Shoppers enjoy the new mall in Gush Etzion.
(photo credit: TOVAH LAZAROFF)
Politicians on Monday afternoon dedicated a new mall for settlers and Palestinians at the Gush Etzion junction, an area that has been a hot spot for terrorist attacks during the last year.
“The opening of this mall sends an unequivocal message to our enemies that you won’t break us,” said MK Nurit Koren (Likud).
“I hope the mall will be a symbol of co-existence based on economic peace,” Koren said.
She spoke at the small ribbon-cutting ceremony on the top floor of the three-story, 5,000-meter structure with 15 shops, including a clothing outlet and a home goods retailer from the well-known FOX chain.
Below the ceremony, on the second floor, Muslim women wearing hijabs and traditional dress, shopped along side religious Jewish women in skirts and scarves tied over their hair.
Among the Palestinians who arrived to check out the mall’s wares, was the Alana family from their nearby hometown of Beit Umar.
“It took us only five minutes to get here,” said Muhammad as he stood with Odai, his 12-year-old son while they shopped for back-to-school clothes at FOX.
Without the mall, Muhammad said, a trip to FOX would have involved getting a permit to enter Israel and a trip which would have cost them at least several hours.
Inside the Greg Cafe, Didy Freedman of the Elazar settlement was on a night out with his wife, Zila.
“Greg is our favorite restaurant,” he said.
They were glad to have somewhere close by to go, thereby saving them the longer trip to the Malha Mall on the southern edge of Jerusalem.
Among those who attended the ceremony was Knesset Speaker Yuli Edelstein (Likud), Deputy Regional Cooperation Minister Ayoub Kara (Likud) and Deputy Defense Minister Eli Ben Dahan (Bayit Yehudi).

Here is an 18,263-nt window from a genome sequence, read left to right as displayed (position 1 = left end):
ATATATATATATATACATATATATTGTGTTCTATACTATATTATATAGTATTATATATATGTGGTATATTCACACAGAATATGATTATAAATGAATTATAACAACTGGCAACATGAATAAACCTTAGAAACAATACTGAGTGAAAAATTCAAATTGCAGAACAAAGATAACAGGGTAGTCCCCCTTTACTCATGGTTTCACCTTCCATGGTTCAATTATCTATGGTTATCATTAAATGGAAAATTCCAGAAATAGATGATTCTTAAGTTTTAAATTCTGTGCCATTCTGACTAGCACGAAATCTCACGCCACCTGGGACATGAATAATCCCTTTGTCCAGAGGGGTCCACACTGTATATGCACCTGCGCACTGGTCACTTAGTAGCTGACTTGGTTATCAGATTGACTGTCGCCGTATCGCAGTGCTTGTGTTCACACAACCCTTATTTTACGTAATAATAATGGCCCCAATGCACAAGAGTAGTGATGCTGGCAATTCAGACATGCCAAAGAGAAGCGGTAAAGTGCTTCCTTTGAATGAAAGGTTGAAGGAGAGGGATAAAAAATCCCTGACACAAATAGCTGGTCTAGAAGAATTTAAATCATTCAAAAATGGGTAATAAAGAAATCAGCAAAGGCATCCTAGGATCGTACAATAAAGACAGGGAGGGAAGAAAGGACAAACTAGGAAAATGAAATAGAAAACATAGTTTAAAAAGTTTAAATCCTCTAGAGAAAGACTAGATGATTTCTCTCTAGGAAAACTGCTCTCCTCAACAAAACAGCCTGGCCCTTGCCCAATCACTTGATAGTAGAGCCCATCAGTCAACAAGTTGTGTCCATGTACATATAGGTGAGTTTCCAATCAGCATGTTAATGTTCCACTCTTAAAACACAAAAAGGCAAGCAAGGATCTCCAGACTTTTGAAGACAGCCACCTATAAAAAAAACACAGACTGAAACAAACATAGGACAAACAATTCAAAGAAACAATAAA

MK Shuli Moalem-Refaeli (Bayit Yehudi), who also spoke at the ceremony, recalled how she needed something for her daughter’s post-wedding party a number of weeks ago, but worried she didn’t have the time to make the trip from her home in the Gush Etzion settlement of Neveh Daniel to Jerusalem.
A friend solved the problem by telling her that FOX had moved into the mall, which had unofficially opened its doors.
As she stood in front of its red neon sign and glass windows, she thought, “we have become normal. We no longer have to leave Gush Etzion, we have everything here.”
Gush Etzion Regional Council head Davidi Perl recalled a time during his childhood when the area was considered so remote that there wasn’t even an Israeli public transportation system.
When his family traveled to Jerusalem, they caught a Palestinian bus, he said. A passing car was considered a rare event, he added.
Now, he said, when Gush Etzion residents call him to complain about traffic jams particularly at the junction, he is relieved that there are so many people on the roads and that the region suffers from the same problems that plagues the rest of the country.
Moalem-Refaeli said that the next phase has to be for Israel to annex the Gush Etzion bloc, so that it is part of the country’s sovereign territory.
“Gush Etzion is in the ‘consensus,’” Moalem-Refaeli said, as she explained that it’s understood that the region would remain part of Israel’s final borders in any diplomatic resolution to the conflict.
In the future, she said, she hoped that all of Judea and Samaria would be annexed to Israel. “But Gush Etzion should be first.”
Ben Dahan added: “We have returned to our land to remain forever.”
He called on the Palestinians in the area “to come and see what the State of Israel can give you. Come and enjoy the Israeli economy, but know that this is the land of the Jews and accept it.”
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